Our results are supported by global data which finds that unmarried young women are more likely to use traditional methods or condoms while married young women are more likely to access methods such as injectables; LARC use is still low among both groups [17]. Nigerian PMA2020 data from 2017, supports these usage trends as well, and the factors identified by the participants in this study highlight why certain individuals are drawn to certain methods [3]. One area where the results diverged from global research was the dominance of providers as reported influencers when looking at the data collectively. Despite the support by the participants, previous research shows providers can play a restricting role on access to the use of contraception [5]. Our results did potentially support these restrictive roles when the data was analyzed by marital status, though direct mentions of provider restrictions within the data were limited. The findings around peers align with previous work. For example, one study among Nigerian youth found that 85% of female participants interviewed based their contraceptive decisions off of their peers [17]. The findings of our study were also in line with previous research about method-specific features that are desired by young women. Two previous studies found that participants ranked a lack of side effects and effectiveness as the most important features for them, which was supported by our findings though a lack of side effects and concerns of future fertility were the most mentioned factors among our participants [10, 11]. That said, privacy, which has been identified by several other studies as a concern, was minimally discussed by our participants [11, 18].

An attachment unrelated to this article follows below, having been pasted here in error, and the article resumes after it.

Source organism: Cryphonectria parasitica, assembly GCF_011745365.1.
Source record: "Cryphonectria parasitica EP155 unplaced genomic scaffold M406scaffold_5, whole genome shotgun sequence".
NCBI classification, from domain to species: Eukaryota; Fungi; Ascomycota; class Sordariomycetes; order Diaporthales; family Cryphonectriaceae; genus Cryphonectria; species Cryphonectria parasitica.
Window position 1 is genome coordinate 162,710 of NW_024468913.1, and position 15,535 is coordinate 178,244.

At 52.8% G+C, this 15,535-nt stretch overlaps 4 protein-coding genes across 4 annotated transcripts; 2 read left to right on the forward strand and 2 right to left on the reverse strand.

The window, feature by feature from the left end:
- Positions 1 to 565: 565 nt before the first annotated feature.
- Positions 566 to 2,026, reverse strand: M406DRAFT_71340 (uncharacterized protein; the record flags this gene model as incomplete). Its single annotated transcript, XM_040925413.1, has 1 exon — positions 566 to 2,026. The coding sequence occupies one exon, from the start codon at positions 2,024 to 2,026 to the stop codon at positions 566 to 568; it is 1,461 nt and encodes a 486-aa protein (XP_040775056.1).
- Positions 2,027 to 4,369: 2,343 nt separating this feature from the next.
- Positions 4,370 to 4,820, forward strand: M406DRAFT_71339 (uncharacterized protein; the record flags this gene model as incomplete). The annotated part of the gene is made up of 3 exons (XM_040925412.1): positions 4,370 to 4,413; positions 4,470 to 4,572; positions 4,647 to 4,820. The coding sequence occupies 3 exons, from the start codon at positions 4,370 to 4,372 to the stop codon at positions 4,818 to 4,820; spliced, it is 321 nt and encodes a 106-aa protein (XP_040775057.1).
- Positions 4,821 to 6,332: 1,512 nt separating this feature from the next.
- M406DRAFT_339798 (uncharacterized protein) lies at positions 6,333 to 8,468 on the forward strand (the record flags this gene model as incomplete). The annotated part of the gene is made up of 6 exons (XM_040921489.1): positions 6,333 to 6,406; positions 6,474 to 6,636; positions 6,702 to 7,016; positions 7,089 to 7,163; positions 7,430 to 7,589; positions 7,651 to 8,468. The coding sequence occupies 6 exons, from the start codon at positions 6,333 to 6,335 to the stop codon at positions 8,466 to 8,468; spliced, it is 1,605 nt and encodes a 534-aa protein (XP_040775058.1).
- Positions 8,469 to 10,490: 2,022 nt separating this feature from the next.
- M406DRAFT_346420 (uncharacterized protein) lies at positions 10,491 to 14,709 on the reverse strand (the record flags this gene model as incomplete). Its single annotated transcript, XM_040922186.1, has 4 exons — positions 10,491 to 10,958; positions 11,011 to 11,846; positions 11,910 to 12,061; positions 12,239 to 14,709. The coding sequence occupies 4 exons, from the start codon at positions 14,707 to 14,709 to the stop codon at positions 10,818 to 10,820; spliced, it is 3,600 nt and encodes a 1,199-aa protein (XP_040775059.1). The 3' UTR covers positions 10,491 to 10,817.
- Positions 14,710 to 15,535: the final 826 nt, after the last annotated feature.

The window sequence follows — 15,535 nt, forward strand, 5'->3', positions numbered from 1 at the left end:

This study has some limitations as a result of the use of a vignette structure in the discussion guides. Vignettes are a form of priming and can have two possible influences. First, the vignette sets the scene that the character is accessing a method at a doctor. Due to this framing, we had limited ability to analyze participants’ views on pharmacies and drug shops as they were not frequently discussed in the FGDs. Though young women can face barriers of negative social norms around adolescent and youth use of contraception and provider bias at a facility as well as a pharmacy or drug shop, proximity, and other convenience factors may lead young women to access contraception at these alternative non-health facility-based locations if choosing between a health facility and a pharmacy or drug shop. However, the findings of this study are unable to determine if this is the case. Because of this limitation, a more open-ended analysis of the pathways to a method should be considered for future research. Additionally, in the follow-up questions, by limiting the choices for participants to choose from to oral contraceptive pills or an implant, it limited the responses that participants provided on their believed method the character would select. Based on the Nigerian PMA2020 data on adolescent method mix, we know that implants account for only 14.4% of use among married adolescents compared to 30% for injectables [6]. Among sexually active, unmarried adolescents, these numbers fall below 5% for both methods, with condoms accounting for over 50% of use [3]. Additionally, the 2013 Nigerian Demographic and Health Survey found that among all women surveyed, only 24.7% had knowledge of implants while 70.9% had knowledge of pills [4]. By limiting the methods the participants were meant to discuss, it created an image of high implant use that is not supported by population data. This approach provided more detailed look at these two methods that offered perspectives on hormonal methods that required daily reminders versus a longer-term, less user dependent method. This study demonstrated an interest in certain features of implants or LARC methods, but this may ignore the fact that for young people these methods are potentially inaccessible. Future research would be needed to determine whether the use of LARCs among young women would increase if availability and accessibility of these methods was ensured.